Of fools and bad roads

Statue of Nicholai Gogol in Rome's Villa Borghese. Source: Ajay Kamalakaran

Statue of Nicholai Gogol in Rome's Villa Borghese. Source: Ajay Kamalakaran

The Russian sense of humour is legendary but complex and it’s better to tread the path of caution when reacting to a certain genre of jokes.

While recently watching clips on Youtube of an incredibly funny Canadian television programme that plays pranks on people and films them and their reactions, I asked a Russian friend with experience in the entertainment industry whether she thought about trying something similar in Moscow. Her response was that the prank victims would beat up the pranksters!

The Russian sense of humour is legendary but complex. At times a few shots of vodka make even the worst jokes seem funny but a foreigner can never tell when he or she crosses the limits since Russians don’t usually make them clear. I usually tread the path of caution when I hear Russian jokes that are critical of the motherland and make sure I contain my laughter. It helps of course that many things that Russians complain of are actually worse in India.

Burmese comedians Par Par Lay, Lu Zaw and Lu Maw, known as the Moustache Brothers, have been in and out of jails for jokes that were directed against the totalitarian Burmese regime.  Something like this is unthinkable in Russia, but one of my ideas of an April Fool’s Day joke could have caused the end of my living in the country for the foreseeable future. We were planning to have a special April 1 issue of the paper I edited, where the first page would be full of April Fool’s articles. So, I wondered what would shock our readers more than a headline that  says: Russia to hand over Southern Kurils to Japan! My Russian colleagues seemed to find it funny, although this was around the time that one and a half river islands on the Amur were handed over to China as a final settlement of the boundary question. Cossack groups and many people in the Russian Far East were unhappy that “Moscow” was “surrendering territories” that were won as the result of the Great Patriotic War.  The final version of my newspaper was ready to go to print and just at that moment my publisher turned up and was horrified with what he saw. He said the intelligence agencies would not find this funny and I’d be on the next flight out of Sakhalin Island! Just in the nick of time, we changed the top joke story, which may or may not have turned into a tragic end of my special life in Russia. On the whole Russians do like to laugh at themselves, but certain areas are no-goes.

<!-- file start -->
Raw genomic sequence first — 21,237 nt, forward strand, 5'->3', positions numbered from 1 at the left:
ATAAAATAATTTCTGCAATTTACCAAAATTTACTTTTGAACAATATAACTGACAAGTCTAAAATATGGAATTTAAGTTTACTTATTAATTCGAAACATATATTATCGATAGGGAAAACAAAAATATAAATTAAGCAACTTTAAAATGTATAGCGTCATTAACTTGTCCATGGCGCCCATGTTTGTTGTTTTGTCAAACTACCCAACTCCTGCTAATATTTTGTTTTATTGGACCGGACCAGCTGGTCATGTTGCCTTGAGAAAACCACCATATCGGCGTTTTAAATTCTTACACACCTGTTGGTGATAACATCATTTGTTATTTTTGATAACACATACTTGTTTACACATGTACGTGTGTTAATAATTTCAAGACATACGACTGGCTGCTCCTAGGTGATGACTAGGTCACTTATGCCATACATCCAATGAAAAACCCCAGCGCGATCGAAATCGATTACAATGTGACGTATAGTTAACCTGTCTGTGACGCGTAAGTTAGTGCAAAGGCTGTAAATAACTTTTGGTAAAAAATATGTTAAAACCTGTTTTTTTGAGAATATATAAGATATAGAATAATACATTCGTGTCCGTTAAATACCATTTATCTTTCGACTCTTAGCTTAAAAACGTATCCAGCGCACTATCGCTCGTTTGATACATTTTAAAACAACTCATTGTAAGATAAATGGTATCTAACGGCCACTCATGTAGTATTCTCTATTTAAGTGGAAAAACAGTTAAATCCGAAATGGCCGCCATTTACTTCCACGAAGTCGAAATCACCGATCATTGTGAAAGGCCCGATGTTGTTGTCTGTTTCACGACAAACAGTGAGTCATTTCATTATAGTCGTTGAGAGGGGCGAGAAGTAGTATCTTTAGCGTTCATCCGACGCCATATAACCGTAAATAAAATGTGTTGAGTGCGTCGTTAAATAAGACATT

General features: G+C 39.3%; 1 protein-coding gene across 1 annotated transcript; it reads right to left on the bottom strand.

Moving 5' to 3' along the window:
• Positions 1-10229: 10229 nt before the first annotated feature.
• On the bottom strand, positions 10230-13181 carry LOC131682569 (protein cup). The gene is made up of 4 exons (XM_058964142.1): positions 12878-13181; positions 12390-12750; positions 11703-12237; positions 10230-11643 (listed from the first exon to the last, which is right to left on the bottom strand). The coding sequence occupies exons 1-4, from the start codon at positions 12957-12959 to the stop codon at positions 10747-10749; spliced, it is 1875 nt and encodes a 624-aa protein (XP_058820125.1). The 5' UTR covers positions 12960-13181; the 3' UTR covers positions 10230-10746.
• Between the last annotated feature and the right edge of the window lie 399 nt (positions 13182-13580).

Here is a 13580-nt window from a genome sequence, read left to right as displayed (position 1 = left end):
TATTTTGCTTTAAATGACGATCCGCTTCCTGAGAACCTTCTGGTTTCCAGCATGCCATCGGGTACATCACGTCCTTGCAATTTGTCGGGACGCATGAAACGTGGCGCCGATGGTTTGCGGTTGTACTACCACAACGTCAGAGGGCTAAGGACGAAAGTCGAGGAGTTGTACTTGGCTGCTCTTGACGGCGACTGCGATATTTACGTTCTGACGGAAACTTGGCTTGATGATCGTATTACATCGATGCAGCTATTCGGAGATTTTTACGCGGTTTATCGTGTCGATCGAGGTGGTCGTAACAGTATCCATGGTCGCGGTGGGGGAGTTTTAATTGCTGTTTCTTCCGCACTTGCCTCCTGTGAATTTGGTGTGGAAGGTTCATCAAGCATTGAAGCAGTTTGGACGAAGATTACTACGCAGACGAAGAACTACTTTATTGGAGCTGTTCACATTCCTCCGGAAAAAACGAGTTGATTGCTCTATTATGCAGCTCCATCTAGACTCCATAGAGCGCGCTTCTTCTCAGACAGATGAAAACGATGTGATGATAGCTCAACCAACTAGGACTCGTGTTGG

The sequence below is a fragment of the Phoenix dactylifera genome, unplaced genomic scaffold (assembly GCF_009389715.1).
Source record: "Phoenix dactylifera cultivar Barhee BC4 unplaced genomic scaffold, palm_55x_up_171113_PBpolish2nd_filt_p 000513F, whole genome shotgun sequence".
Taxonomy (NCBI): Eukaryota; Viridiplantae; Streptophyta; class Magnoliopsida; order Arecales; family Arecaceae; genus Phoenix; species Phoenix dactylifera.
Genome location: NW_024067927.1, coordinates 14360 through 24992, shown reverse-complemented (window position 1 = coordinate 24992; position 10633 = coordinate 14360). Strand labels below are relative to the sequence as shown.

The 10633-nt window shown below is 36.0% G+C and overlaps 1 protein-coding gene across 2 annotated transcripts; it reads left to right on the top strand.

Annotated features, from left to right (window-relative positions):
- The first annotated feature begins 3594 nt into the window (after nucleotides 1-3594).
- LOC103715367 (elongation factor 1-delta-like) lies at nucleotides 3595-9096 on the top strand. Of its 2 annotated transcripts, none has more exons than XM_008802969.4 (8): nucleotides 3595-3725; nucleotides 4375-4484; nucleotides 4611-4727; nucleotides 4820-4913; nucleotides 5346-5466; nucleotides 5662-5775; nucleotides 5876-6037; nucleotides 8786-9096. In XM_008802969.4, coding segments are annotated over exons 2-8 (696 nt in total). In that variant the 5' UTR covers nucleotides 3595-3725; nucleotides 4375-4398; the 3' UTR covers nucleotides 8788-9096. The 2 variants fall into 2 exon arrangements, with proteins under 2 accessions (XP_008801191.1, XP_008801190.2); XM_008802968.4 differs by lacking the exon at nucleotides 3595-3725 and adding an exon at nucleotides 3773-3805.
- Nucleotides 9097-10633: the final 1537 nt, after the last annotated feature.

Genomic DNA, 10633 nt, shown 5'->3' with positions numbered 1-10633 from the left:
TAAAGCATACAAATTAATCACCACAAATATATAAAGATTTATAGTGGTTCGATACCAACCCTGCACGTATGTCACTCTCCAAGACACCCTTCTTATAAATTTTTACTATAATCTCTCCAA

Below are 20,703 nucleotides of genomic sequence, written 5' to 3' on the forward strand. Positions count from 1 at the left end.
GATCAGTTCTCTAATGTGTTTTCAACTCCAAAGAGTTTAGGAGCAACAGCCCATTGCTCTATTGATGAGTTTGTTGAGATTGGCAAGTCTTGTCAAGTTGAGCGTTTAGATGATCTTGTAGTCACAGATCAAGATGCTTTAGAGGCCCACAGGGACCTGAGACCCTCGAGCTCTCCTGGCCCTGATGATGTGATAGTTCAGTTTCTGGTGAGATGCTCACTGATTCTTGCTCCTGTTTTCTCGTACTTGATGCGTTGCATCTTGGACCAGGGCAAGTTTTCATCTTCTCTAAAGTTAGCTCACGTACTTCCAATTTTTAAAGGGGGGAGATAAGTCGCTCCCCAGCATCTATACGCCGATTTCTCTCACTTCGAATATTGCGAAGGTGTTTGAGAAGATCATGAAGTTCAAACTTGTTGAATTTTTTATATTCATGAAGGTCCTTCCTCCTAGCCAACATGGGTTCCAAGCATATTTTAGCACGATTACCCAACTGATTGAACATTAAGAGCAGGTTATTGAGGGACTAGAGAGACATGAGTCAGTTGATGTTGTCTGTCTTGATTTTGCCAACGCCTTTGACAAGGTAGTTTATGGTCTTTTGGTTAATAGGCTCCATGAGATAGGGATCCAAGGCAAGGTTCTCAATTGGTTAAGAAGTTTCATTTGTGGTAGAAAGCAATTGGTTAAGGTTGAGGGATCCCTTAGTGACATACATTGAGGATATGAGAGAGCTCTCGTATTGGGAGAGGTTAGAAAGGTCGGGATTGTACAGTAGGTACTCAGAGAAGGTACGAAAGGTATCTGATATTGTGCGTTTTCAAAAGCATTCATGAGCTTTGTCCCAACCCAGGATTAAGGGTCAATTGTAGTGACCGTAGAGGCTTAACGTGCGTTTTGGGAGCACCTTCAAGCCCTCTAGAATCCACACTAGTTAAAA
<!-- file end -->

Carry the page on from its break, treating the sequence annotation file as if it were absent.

Gogol’s words that Russia’s biggest problems are “fools and bad roads” are often repeated across the length and breadth of the country. Of course, if Nicholai Gogol was alive today and visited suburban Mumbai, he wouldn’t complain about the roads in Russia and a trip to some parts of India, would make him think twice about liberally labelling people fools back home.

The word fool in itself tends to be more offensive in Russia than in many other parts of the world. I have seen enough violence over its usage to be really careful about uttering the Russian word for fool - дурак (durak). Given the alcoholism rampant in many parts of the country, дурак is also liberally used for drunken hooligans. Of course, the word is used in an endearing and affectionate way as well.

April brings warmer weather to most parts of Russia and with it more crazy people out on the streets. Many of those falling under the дурак classification are more or less harmless but it wouldn’t exactly be wise to take a midnight stroll at this time of year. This rule would apply to locals as well. A Russian colleague of mine, a gentleman by all standards, found out the hard way that walking in a shady neighbourhood in the outskirts of Moscow around 2 am had its minus points. When I saw him, days after an altercation, he had a bandage patch on his hand and was wearing sunglasses to hide two black eyes.

Along with fools, Gogol had a problem with Russian roads in the 19th century. The advent of the automobile and modern asphalted roads doesn’t seem to have changed too much in the smaller places away from Moscow. April brings about a muddy spring in the distant outposts of the country and can be a nightmare for those in the Russian Far East. This is the best month to have a good sense of humour. I don’t particularly remember laughing when a new suit of mine was splashed by a speeding car one afternoon. The fact that the water on the streets froze over at night and I ended up slipping and falling hours after being “blessed” just added insult to injury. Of course, these were situations one got used to and I did see the humour in them when they happened more often.

Russia and India represent two different kinds of messes, but there is one common trait that can make life a lot more fun in these diverse countries: A Good Sense of Humour. It’s pointless to get worked up and get a high blood pressure over situations where you’re powerless.

If you’re in Russia or India on this April Fool’s Day, laugh a lot. Some situations really are funny. 

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